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Russia Signs Pipeline to Convert 'Abandoned' Planes

Putin Lays Out Framework for Foreign Aircraft "Theft by Conversion" 

Russian president Vladimir Putin signed a new law into being that gives domestic airlines the ability to register rights to foreign aircraft leased by Russian companies, and issuing domestic airworthiness certificates to them.

Like many carriers around the world, Russian airlines often rely on leased aircraft to defray some of the cost and hassle of ownership and maintenance. Lessors outside the country face difficulties in recovering their property in Russia, more than 500 planes worth more than $10 billion in total. Since sanctions began to impact operations abroad and foreign governments have proven willing to seize equipment from Russian owners around the world, domestic airlines have been hesitant to allow their leased aircraft outside the country. The new law allows for continued use of foreign-owned aircraft left behind by companies that have discontinued their operations in the country while providing a route to obtain domestic airworthiness certificates.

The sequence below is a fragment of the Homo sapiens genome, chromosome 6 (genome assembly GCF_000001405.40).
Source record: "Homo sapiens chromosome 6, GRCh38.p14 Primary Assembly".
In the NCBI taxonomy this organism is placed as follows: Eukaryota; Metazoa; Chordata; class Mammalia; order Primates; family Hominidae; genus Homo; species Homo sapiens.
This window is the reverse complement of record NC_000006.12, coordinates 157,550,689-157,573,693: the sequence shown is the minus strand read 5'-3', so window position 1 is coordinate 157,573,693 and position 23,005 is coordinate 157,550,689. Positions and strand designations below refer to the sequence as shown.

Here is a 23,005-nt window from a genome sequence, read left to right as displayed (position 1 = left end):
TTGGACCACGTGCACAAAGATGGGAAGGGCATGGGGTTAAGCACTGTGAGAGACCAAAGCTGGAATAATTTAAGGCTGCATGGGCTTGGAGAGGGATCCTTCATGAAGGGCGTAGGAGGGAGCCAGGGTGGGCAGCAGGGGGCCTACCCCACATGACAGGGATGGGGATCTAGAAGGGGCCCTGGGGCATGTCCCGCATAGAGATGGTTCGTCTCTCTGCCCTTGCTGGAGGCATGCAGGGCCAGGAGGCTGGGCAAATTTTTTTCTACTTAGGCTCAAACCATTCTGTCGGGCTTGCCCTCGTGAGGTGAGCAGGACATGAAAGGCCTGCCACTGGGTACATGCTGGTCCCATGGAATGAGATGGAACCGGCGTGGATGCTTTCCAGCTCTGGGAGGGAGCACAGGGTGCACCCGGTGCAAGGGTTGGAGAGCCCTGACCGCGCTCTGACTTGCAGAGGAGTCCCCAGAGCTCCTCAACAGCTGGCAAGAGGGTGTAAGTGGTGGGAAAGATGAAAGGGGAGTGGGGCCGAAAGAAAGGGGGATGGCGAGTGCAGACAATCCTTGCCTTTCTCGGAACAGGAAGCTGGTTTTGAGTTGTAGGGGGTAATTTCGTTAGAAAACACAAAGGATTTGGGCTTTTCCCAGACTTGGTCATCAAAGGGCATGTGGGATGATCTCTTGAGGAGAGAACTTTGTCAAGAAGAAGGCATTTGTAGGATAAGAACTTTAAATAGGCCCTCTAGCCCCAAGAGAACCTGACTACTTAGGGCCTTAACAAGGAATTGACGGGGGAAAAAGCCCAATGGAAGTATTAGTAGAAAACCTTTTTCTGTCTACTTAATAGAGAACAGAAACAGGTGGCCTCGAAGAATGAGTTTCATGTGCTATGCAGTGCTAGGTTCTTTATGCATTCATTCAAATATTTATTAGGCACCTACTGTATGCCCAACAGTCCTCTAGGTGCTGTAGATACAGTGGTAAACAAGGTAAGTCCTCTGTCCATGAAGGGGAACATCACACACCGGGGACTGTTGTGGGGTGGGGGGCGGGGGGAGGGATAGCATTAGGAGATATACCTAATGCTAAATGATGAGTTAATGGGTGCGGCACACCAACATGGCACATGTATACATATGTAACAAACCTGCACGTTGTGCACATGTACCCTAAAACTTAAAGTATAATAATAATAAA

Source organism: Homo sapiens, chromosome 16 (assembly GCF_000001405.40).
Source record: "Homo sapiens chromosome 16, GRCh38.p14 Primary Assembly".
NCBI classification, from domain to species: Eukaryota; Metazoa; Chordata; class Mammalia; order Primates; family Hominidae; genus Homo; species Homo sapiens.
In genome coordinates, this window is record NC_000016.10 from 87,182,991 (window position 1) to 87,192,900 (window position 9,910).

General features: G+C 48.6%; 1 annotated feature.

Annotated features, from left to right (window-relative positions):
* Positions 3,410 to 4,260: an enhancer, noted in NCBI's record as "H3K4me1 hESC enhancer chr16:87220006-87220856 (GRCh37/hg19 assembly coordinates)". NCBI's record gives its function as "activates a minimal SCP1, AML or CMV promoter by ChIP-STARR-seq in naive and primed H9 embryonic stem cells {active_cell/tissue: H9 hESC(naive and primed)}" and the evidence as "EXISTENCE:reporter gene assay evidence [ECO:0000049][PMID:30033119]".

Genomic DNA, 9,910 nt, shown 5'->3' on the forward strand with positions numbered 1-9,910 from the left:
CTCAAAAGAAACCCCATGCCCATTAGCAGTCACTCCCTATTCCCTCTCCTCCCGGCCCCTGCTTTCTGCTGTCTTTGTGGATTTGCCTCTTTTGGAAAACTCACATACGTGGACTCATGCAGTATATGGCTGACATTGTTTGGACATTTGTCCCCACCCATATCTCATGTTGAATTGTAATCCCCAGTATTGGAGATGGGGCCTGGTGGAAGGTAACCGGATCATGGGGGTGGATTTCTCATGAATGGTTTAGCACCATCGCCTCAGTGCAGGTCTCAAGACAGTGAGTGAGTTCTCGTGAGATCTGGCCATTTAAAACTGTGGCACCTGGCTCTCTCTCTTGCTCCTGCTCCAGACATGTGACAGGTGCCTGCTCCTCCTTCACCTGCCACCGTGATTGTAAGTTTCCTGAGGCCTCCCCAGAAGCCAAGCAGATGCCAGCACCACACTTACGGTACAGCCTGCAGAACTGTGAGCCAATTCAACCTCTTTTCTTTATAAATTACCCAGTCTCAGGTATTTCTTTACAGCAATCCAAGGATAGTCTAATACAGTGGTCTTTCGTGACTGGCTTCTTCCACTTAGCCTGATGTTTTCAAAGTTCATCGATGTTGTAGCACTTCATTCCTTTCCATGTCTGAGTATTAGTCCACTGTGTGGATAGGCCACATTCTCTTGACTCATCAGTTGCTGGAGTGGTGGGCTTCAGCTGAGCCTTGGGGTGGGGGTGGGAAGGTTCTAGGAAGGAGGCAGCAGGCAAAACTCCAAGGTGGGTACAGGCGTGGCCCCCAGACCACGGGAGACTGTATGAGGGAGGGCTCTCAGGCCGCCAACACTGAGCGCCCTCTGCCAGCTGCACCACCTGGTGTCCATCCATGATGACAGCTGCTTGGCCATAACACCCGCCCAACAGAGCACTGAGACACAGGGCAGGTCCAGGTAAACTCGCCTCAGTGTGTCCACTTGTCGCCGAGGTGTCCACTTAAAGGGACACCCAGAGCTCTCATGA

Along with the law, a few sundry amendments to Russian Air Code will set out a system of certification centers and test laboratories under the Transport Ministry. The moves won't likely prove too effective at demobilizing the Russian aviation ecosystem for now, but things could change gradually if the sanctions continue in perpetuity.

The supplies of spares and maintenance equipment for aircraft in similarly punished locales have been kept flying through a delicate dance of parts swapping, salvage operations, and boneyard hunting. Unlike North Korea and Iran, however, Russia has a far stronger aviation manufacturing base at home, as well as a large trading partner right next door. Even tougher for those aiming to ground the fleet, Russian networks and friendships remain intact around the world, and the country's recent experiences with less-than-legal procurement methods during the immediate post-soviet era could very well combine to keep aircraft flying far longer than pundits hope. 



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